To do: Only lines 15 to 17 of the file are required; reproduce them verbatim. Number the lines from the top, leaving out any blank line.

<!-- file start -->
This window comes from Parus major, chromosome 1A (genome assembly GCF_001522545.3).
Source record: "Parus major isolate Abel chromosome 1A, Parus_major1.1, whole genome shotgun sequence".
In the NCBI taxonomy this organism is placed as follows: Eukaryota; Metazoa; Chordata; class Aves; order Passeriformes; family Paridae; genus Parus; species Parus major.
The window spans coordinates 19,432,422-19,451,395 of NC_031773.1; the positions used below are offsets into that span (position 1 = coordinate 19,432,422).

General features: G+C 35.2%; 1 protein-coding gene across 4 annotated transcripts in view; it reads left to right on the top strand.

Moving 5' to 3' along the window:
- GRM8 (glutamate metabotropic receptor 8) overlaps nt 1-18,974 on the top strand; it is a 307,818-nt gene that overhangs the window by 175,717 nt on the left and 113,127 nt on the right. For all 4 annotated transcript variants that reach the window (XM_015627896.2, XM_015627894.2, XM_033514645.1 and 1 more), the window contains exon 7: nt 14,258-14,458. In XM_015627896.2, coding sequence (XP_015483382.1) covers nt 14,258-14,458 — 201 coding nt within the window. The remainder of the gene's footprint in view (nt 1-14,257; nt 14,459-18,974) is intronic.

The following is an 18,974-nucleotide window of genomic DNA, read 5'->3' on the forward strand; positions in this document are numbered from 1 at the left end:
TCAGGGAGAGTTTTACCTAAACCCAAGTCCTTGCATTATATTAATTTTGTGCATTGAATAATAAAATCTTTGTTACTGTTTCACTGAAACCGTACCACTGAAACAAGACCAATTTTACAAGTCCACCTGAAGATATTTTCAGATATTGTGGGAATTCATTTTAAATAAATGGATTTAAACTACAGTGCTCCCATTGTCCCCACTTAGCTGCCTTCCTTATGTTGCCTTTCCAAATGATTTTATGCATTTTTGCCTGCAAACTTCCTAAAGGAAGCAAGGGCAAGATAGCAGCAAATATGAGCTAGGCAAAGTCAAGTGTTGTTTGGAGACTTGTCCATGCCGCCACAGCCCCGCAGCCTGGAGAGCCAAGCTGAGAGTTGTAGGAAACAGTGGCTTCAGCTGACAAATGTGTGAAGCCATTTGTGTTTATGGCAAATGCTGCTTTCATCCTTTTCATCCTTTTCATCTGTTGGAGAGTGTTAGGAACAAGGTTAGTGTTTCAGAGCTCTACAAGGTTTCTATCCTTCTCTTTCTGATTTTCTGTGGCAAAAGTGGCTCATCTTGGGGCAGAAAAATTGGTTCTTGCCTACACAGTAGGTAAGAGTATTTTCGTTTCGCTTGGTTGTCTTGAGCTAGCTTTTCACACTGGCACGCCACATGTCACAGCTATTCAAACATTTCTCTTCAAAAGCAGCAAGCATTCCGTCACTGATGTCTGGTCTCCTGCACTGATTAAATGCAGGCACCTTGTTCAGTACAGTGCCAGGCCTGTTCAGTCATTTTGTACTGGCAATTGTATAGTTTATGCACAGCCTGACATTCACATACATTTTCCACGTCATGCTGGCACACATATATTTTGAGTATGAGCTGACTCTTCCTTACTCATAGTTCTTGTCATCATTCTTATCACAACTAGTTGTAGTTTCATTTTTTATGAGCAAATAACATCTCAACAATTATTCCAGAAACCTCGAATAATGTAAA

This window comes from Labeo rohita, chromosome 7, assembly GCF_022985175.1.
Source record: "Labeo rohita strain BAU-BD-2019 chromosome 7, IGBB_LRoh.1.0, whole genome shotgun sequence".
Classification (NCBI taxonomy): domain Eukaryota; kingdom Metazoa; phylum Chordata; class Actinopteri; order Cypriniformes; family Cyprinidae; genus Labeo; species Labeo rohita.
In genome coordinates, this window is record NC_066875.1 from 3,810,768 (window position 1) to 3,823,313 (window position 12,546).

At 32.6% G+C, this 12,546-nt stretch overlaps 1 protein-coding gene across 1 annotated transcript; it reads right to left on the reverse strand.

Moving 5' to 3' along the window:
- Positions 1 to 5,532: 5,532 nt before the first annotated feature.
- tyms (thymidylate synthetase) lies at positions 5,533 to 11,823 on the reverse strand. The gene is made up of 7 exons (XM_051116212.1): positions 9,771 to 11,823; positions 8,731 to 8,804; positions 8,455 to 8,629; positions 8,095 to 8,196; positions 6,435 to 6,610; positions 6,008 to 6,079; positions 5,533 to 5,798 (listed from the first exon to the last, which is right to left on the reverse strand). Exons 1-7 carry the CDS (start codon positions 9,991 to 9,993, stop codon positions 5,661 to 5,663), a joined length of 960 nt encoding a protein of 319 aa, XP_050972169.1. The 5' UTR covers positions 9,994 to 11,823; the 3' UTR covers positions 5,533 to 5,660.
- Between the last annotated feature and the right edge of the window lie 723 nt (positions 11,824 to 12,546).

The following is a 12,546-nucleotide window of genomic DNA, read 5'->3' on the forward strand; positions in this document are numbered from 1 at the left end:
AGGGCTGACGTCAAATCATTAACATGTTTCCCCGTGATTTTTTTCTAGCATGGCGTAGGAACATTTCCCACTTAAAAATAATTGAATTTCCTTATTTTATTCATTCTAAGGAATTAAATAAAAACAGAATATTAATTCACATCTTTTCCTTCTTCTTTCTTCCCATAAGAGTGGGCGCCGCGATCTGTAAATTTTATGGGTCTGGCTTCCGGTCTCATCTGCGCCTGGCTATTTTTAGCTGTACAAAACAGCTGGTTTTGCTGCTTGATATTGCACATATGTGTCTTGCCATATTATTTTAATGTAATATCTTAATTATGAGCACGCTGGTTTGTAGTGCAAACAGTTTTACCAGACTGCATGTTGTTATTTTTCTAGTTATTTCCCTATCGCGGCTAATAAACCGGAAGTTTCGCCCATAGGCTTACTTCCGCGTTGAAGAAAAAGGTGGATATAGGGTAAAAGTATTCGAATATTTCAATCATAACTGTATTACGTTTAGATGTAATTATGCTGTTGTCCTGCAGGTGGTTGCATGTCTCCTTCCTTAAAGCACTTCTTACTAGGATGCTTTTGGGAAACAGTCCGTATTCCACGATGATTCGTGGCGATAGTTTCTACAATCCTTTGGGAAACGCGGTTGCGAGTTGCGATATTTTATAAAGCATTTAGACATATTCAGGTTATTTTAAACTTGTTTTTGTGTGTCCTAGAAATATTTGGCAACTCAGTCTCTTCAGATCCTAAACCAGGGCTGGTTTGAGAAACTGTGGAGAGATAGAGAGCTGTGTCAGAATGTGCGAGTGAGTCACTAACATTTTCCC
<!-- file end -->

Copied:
Moving 5' to 3' along the window:
- Positions 1 to 5,532: 5,532 nt before the first annotated feature.
- tyms (thymidylate synthetase) lies at positions 5,533 to 11,823 on the reverse strand. The gene is made up of 7 exons (XM_051116212.1): positions 9,771 to 11,823; positions 8,731 to 8,804; positions 8,455 to 8,629; positions 8,095 to 8,196; positions 6,435 to 6,610; positions 6,008 to 6,079; positions 5,533 to 5,798 (listed from the first exon to the last, which is right to left on the reverse strand). Exons 1-7 carry the CDS (start codon positions 9,991 to 9,993, stop codon positions 5,661 to 5,663), a joined length of 960 nt encoding a protein of 319 aa, XP_050972169.1. The 5' UTR covers positions 9,994 to 11,823; the 3' UTR covers positions 5,533 to 5,660.